Thursday, January 25, 2018

Frozen Marigold Dye Pot Update

Here's the 4-1-1.

1) Picking up where we left off ....   I let the marigold dye cloth steep in a dark corner of my pantry overnight.  BUT, in my excitement, I totally forgot to plan for After The Brew Has Stewed.  The next morning I wondered, Where to put the awesomely colored water so I might use it again?  Where to hang the cloth?  Oops.  Thank heavens for old Tupperware, including the bin I used to haul birthday cupcakes to school when the children were younger.  I strained the cloth and liquid through a plastic colander; most of the liquid made it into the Tupperware.

The marigolds didn't look too good after staying out all night.

My pantry now looks like a biohazard lab with the bin of colored liquid sitting on the counter.

A music stand that hasn't seen any action for a while worked as my drying rack. I put a white rag on the floor to catch any messes, but I had wrung out the cloth enough.  Nothing dripped.

2) In daylight, the color looked more ochre than I expected.  In fact, it looked rather mustard-y.  I confess to being a little disappointed because I really liked that vibrant yellow that emerged after I had added the baking soda to the mix the previous night.  Since I wasn't completely enamored with the cloth at this point, I figured I couldn't make things worse.  I sloshed some vinegar on it to add some blotches of lighter color.  (I would have been spritzed all over, but the sprayer was clogged.)

Definitely irregular coloring.  That faint pinkish stain is an area that wasn't completely submerged overnight.

3) I left the cloth to dry naturally for several days in a relatively sun-free corner of my mudroom.  The color lightened to a lovely light lemon yellow.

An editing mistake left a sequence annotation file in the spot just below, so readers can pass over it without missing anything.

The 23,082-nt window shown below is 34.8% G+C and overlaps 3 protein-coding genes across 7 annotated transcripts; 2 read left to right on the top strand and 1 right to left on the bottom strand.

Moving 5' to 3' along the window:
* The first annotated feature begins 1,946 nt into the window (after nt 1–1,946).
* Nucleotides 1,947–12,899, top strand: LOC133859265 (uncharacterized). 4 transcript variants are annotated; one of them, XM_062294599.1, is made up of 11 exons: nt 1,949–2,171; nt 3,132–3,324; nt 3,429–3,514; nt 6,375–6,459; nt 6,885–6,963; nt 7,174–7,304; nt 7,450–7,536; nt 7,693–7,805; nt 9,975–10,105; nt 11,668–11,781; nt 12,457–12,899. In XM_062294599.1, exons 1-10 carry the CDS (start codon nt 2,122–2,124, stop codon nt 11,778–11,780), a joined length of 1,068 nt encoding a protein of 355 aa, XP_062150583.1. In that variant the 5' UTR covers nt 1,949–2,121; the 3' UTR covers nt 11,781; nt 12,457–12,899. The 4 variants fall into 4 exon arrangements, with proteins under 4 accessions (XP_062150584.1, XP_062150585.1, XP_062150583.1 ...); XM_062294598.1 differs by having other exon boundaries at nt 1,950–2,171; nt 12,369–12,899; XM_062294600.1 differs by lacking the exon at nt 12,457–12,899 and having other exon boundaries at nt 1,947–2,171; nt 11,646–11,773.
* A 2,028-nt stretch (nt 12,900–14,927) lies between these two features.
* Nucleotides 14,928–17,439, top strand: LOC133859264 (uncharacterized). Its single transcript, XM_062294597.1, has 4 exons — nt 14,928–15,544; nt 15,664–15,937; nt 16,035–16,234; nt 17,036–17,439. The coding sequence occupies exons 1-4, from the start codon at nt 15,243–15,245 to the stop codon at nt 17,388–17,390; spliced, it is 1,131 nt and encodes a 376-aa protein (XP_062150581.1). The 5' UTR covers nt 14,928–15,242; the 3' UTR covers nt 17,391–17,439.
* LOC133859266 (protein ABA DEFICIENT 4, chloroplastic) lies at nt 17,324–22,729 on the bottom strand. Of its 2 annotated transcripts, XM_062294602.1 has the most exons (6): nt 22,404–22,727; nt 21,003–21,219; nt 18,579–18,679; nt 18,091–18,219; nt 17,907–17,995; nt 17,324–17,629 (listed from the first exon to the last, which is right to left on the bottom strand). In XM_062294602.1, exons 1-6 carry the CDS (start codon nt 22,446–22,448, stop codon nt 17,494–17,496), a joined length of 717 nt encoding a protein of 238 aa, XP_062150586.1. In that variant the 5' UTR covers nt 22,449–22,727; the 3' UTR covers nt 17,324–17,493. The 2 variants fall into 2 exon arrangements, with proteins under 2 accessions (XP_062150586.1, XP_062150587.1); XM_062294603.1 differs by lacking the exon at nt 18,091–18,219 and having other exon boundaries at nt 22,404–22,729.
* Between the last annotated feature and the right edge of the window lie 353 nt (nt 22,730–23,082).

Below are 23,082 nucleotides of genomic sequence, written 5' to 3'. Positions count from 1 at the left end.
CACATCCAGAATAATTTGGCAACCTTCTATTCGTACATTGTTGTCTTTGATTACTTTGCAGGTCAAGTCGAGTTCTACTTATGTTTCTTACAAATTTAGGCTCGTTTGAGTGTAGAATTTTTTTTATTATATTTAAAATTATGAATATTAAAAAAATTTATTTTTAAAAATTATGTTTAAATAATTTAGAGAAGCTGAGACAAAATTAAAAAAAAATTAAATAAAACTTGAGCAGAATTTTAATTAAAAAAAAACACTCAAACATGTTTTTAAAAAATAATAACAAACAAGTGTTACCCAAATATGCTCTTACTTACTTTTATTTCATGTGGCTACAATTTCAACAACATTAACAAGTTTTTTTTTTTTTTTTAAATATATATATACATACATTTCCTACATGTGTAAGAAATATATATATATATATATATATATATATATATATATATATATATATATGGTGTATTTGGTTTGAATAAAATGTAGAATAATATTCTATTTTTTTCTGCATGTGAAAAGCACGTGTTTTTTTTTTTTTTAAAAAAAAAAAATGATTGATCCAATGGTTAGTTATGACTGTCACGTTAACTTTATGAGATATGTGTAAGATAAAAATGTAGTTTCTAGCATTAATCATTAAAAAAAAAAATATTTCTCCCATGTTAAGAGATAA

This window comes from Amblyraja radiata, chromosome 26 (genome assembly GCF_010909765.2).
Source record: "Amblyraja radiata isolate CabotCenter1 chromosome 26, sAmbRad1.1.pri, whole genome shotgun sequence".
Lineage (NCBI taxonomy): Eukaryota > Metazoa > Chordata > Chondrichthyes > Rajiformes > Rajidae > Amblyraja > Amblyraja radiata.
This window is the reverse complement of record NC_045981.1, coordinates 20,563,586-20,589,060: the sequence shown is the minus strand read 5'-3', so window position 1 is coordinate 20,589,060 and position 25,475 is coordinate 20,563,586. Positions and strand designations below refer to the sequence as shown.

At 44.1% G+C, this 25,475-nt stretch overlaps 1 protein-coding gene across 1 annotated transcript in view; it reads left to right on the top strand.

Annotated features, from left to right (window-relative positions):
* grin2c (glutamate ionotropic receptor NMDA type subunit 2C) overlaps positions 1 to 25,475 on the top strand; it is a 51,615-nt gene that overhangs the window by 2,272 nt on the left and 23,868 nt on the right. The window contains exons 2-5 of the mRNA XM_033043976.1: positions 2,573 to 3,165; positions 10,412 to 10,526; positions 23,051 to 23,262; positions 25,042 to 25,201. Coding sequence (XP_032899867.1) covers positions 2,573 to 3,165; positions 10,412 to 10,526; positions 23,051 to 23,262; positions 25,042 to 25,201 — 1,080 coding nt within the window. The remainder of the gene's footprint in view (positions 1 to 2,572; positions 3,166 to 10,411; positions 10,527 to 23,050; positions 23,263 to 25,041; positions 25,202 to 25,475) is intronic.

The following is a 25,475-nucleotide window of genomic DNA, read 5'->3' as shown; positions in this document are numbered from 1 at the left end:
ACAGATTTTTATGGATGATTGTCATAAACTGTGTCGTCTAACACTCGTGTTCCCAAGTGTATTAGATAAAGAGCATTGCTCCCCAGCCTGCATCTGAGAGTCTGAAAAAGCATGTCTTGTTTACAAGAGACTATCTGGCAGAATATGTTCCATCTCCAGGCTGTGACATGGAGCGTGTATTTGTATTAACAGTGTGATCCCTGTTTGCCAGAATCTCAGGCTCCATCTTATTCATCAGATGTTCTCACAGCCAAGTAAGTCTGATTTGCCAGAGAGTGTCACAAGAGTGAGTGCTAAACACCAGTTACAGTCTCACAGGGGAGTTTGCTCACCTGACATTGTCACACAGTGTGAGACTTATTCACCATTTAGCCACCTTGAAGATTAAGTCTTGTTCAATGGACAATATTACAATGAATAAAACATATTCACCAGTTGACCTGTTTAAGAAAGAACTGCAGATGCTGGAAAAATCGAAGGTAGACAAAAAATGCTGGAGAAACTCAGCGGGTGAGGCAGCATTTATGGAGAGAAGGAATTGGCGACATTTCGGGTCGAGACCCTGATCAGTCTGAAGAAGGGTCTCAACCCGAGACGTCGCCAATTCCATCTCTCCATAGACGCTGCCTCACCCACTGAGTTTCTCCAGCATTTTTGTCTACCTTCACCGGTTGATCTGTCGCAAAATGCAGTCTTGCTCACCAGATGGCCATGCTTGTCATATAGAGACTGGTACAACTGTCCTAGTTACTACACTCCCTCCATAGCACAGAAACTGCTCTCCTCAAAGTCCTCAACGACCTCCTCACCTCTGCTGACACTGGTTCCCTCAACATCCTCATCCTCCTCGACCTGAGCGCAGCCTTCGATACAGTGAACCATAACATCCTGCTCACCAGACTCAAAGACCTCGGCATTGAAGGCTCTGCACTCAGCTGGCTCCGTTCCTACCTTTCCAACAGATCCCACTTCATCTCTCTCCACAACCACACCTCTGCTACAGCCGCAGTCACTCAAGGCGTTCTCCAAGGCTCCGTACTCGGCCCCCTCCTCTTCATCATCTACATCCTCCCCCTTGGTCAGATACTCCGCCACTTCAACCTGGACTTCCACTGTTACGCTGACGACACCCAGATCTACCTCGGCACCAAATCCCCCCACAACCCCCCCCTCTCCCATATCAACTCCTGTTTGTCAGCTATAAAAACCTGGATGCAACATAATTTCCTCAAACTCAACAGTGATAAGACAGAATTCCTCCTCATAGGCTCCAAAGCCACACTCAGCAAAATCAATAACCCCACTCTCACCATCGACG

4) The moment(s) of truth: rinsing and washing.  I scrubbed the cloth a bit with a clean brush,  because a number of shriveled marigold petals were stuck to the cloth and I didn't want them wrecking havoc to my machine. Some color did go down the drain at this point.  Then I plopped it into the washing machine with a white rag for a cold water wash. I was curious as to how much more color might still come out. (Nothing noticeable happened.)

5) Here's the cloth today after washing, drying, and ironing.  It's noticeably lighter and grayer than it was before, but I think the dye is pretty colorfast at this point.  I was surprised to discover that most of the vinegar blotches are gone.  The light sections that remain are the areas of the cloth that were above water for most of the steeping process.  These became more noticeable after ironing, which also surprised me.

An "above the fluid" splotch + a piece of muslin for contrast
Lessons Learned:
1) As much as diving right in is fun, a little bit of planning can be important.  If you hope to keep any of the leftover liquid dye for another use, have receptacles ready. Know where you're going to hang the cloth to dry.

2) I didn't add a fixative.  I'm guessing that's why the bright yellow didn't stick.  Next time I'll try to remember to throw in some mashed acorns or fireplace ash to the brew.  (I'll put those in an old bit of pantyhose first so they don't make a mess.)

3) I had enough water for most of the cloth to be submerged as it stewed; as a result, the cloth is pretty uniform in color.  Next time I'm going to try to either tie some knots in it, snarl in some rubber bands, or, if I'm really ambitious, do a bit of shibori-like stitching up front.  Any of these might make for interesting depth of color.  I'm not sure why the vinegar "stains" didn't keep.  I'll have to do some research on that one. I also don't know if the cooler temps in my mudroom had any effect on the final product.

And there you have it.  Any and all suggestions are welcome.

Until next time, thanks for reading and be well!

1 comment:

Norma Schlager said...

Good for you for persevering. I was mostly disappointed with my eco dyeing. The only color that was really good was turmeric.The rest were very pale or barely there after the washing. I'm sticking with Procion Mx dyes.